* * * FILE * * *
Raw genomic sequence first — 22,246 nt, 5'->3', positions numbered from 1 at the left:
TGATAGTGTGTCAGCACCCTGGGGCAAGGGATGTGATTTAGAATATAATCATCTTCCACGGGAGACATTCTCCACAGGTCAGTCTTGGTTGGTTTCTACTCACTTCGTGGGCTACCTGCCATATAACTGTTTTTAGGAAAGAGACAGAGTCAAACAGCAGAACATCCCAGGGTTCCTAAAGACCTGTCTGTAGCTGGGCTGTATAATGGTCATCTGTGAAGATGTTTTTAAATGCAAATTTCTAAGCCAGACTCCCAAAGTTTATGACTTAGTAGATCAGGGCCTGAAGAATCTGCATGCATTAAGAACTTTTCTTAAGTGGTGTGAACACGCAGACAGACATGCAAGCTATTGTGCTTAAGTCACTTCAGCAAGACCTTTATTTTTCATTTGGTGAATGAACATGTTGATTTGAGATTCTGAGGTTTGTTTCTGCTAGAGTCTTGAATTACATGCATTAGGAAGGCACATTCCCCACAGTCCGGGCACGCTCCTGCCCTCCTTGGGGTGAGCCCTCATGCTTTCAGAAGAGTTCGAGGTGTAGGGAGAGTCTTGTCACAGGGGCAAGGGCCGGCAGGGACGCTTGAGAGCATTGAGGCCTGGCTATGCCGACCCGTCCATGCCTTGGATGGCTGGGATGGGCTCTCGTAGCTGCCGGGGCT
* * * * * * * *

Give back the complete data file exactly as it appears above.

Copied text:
Raw genomic sequence first — 22,246 nt, 5'->3', positions numbered from 1 at the left:
TGATAGTGTGTCAGCACCCTGGGGCAAGGGATGTGATTTAGAATATAATCATCTTCCACGGGAGACATTCTCCACAGGTCAGTCTTGGTTGGTTTCTACTCACTTCGTGGGCTACCTGCCATATAACTGTTTTTAGGAAAGAGACAGAGTCAAACAGCAGAACATCCCAGGGTTCCTAAAGACCTGTCTGTAGCTGGGCTGTATAATGGTCATCTGTGAAGATGTTTTTAAATGCAAATTTCTAAGCCAGACTCCCAAAGTTTATGACTTAGTAGATCAGGGCCTGAAGAATCTGCATGCATTAAGAACTTTTCTTAAGTGGTGTGAACACGCAGACAGACATGCAAGCTATTGTGCTTAAGTCACTTCAGCAAGACCTTTATTTTTCATTTGGTGAATGAACATGTTGATTTGAGATTCTGAGGTTTGTTTCTGCTAGAGTCTTGAATTACATGCATTAGGAAGGCACATTCCCCACAGTCCGGGCACGCTCCTGCCCTCCTTGGGGTGAGCCCTCATGCTTTCAGAAGAGTTCGAGGTGTAGGGAGAGTCTTGTCACAGGGGCAAGGGCCGGCAGGGACGCTTGAGAGCATTGAGGCCTGGCTATGCCGACCCGTCCATGCCTTGGATGGCTGGGATGGGCTCTCGTAGCTGCCGGGGCT